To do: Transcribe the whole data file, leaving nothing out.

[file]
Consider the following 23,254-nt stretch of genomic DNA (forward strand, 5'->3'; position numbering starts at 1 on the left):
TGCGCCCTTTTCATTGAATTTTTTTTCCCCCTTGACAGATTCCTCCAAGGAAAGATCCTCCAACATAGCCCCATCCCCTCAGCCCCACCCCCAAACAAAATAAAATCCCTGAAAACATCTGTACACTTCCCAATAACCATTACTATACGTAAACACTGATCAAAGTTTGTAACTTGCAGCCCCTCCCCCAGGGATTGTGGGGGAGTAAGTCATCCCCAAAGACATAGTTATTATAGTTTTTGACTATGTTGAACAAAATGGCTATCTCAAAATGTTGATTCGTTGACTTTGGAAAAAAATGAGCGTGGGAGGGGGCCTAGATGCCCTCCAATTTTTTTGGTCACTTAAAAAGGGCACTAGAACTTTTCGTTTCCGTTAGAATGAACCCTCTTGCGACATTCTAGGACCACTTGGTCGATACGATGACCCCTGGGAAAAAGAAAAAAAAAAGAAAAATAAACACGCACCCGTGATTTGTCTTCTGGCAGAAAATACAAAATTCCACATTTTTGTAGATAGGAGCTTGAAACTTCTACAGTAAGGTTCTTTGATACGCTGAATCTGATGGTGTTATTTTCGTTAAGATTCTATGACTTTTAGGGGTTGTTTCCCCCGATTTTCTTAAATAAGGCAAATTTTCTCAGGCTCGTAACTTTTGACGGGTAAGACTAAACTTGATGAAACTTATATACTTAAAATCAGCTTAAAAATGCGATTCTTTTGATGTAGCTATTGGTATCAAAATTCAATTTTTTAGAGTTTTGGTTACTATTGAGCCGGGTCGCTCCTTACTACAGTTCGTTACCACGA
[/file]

Consider the following 23,254-nt stretch of genomic DNA (forward strand, 5'->3'; position numbering starts at 1 on the left):
TGCGCCCTTTTCATTGAATTTTTTTTCCCCCTTGACAGATTCCTCCAAGGAAAGATCCTCCAACATAGCCCCATCCCCTCAGCCCCACCCCCAAACAAAATAAAATCCCTGAAAACATCTGTACACTTCCCAATAACCATTACTATACGTAAACACTGATCAAAGTTTGTAACTTGCAGCCCCTCCCCCAGGGATTGTGGGGGAGTAAGTCATCCCCAAAGACATAGTTATTATAGTTTTTGACTATGTTGAACAAAATGGCTATCTCAAAATGTTGATTCGTTGACTTTGGAAAAAAATGAGCGTGGGAGGGGGCCTAGATGCCCTCCAATTTTTTTGGTCACTTAAAAAGGGCACTAGAACTTTTCGTTTCCGTTAGAATGAACCCTCTTGCGACATTCTAGGACCACTTGGTCGATACGATGACCCCTGGGAAAAAGAAAAAAAAAAGAAAAATAAACACGCACCCGTGATTTGTCTTCTGGCAGAAAATACAAAATTCCACATTTTTGTAGATAGGAGCTTGAAACTTCTACAGTAAGGTTCTTTGATACGCTGAATCTGATGGTGTTATTTTCGTTAAGATTCTATGACTTTTAGGGGTTGTTTCCCCCGATTTTCTTAAATAAGGCAAATTTTCTCAGGCTCGTAACTTTTGACGGGTAAGACTAAACTTGATGAAACTTATATACTTAAAATCAGCTTAAAAATGCGATTCTTTTGATGTAGCTATTGGTATCAAAATTCAATTTTTTAGAGTTTTGGTTACTATTGAGCCGGGTCGCTCCTTACTACAGTTCGTTACCACGA